In early April, the pandemic caused hospitals across New York City to strain with an overflow of patients infected with COVID-19. Urgent calls for volunteers went out to doctors across the city. “We got hit big time,” says Rajesh Vedanthan ’95, a clinician and cardiologist who is director of the Section for Global Health at NYU Langone Health. Normally, Vedanthan’s focus is on implementation research, global health delivery, and global cardiology. But with the crisis surging, physicians were needed to address care across disciplines. 

“It was an incredibly rapidly evolving situation,” says Vedanthan, associate professor in NYU Langone’s Departments of Population Health and Medicine. “I fundamentally felt like it was the right thing to do to volunteer.”

The risks were real. After discussing the commitment with his wife, Board of Managers member Sujatha Srinivasan ’01, Vedanthan says as a family, they mentally prepared as much as possible. “As long as the institution would do what it could to provide me with protection,” he says, “I would try to minimize the chance of falling ill by doing everything I could, like washing my hands, wearing double gloves, face shields, and all the PPE provided.”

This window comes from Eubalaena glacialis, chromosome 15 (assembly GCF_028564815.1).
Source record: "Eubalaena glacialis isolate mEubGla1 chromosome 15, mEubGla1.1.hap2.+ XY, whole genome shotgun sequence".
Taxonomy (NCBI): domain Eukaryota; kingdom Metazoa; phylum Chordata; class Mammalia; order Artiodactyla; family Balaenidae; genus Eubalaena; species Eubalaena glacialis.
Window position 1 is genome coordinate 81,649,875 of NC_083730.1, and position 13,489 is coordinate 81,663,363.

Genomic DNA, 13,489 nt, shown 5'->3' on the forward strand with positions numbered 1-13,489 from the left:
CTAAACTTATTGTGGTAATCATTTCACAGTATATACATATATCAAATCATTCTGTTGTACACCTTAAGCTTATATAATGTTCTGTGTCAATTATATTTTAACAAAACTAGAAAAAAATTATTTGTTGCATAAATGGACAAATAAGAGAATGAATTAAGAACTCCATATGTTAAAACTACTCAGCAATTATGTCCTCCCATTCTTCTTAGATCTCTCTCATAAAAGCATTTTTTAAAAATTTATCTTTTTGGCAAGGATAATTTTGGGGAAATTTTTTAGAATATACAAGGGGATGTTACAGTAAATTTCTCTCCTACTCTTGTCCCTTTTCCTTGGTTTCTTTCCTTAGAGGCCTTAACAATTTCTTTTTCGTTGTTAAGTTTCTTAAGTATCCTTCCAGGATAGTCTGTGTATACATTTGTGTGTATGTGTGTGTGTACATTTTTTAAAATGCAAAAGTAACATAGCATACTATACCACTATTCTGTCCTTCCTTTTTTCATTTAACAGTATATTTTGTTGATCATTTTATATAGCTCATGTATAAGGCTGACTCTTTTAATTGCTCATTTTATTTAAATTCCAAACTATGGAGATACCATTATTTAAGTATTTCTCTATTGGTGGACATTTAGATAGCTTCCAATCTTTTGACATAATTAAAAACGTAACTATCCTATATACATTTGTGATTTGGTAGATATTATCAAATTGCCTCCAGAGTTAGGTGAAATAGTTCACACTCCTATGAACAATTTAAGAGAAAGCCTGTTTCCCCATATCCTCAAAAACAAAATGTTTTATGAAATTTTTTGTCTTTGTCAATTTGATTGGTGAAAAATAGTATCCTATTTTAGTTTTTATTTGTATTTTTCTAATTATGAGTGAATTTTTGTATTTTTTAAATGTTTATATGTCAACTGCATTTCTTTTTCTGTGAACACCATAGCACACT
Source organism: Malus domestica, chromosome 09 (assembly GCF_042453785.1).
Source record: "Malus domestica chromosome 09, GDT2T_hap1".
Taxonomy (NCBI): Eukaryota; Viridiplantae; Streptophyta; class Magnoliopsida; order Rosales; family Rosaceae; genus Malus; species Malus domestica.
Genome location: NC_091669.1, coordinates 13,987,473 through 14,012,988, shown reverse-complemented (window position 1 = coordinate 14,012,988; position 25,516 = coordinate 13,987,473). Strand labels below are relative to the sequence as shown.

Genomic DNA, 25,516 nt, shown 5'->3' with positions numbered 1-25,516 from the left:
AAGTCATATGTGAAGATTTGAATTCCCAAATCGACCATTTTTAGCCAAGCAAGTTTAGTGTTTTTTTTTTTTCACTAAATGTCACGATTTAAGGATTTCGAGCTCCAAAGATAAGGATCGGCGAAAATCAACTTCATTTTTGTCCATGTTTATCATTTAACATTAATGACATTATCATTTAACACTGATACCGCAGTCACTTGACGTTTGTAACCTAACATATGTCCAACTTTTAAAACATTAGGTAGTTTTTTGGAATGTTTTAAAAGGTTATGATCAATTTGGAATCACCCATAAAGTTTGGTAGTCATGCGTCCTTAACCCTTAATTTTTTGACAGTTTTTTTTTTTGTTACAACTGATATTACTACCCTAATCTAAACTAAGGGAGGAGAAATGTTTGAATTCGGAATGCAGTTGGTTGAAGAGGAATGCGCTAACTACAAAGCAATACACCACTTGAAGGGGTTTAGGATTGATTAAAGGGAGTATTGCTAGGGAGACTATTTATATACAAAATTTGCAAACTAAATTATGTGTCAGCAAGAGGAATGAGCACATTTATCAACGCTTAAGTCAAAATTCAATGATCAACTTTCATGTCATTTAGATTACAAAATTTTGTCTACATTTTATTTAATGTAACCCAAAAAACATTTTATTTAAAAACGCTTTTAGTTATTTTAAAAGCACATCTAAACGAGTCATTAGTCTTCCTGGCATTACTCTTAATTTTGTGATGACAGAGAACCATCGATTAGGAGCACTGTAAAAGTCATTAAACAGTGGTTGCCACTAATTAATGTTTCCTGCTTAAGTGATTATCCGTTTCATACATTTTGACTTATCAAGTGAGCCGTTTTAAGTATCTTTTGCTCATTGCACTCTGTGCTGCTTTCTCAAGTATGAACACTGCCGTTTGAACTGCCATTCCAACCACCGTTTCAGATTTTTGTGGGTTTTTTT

Close to 95% of the hospital was converted to COVID wards. Under the direction of a hospitalist, Vedanthan worked daily as an auxiliary attending physician responsible for all aspects of care. 

“There was a lot of learning on the fly — but not chaos,” he says about the 7 a.m.-to-7 p.m. shifts. “All of my patients were either confirmed COVID-positive or suspected COVID.” 

The experience was emotionally and mentally draining. His time on the wards, and then a two-week quarantine, meant he was apart from Srinivasan and their two young children for five weeks. 

“Every day I was there, I was hoping I wouldn’t fall sick,” he says. “It’s given me a sense that it’s important to not take small moments for granted, like time with family and friends.” 

As Vedanthan reflects on the past five months, his perspectives on the pandemic have evolved.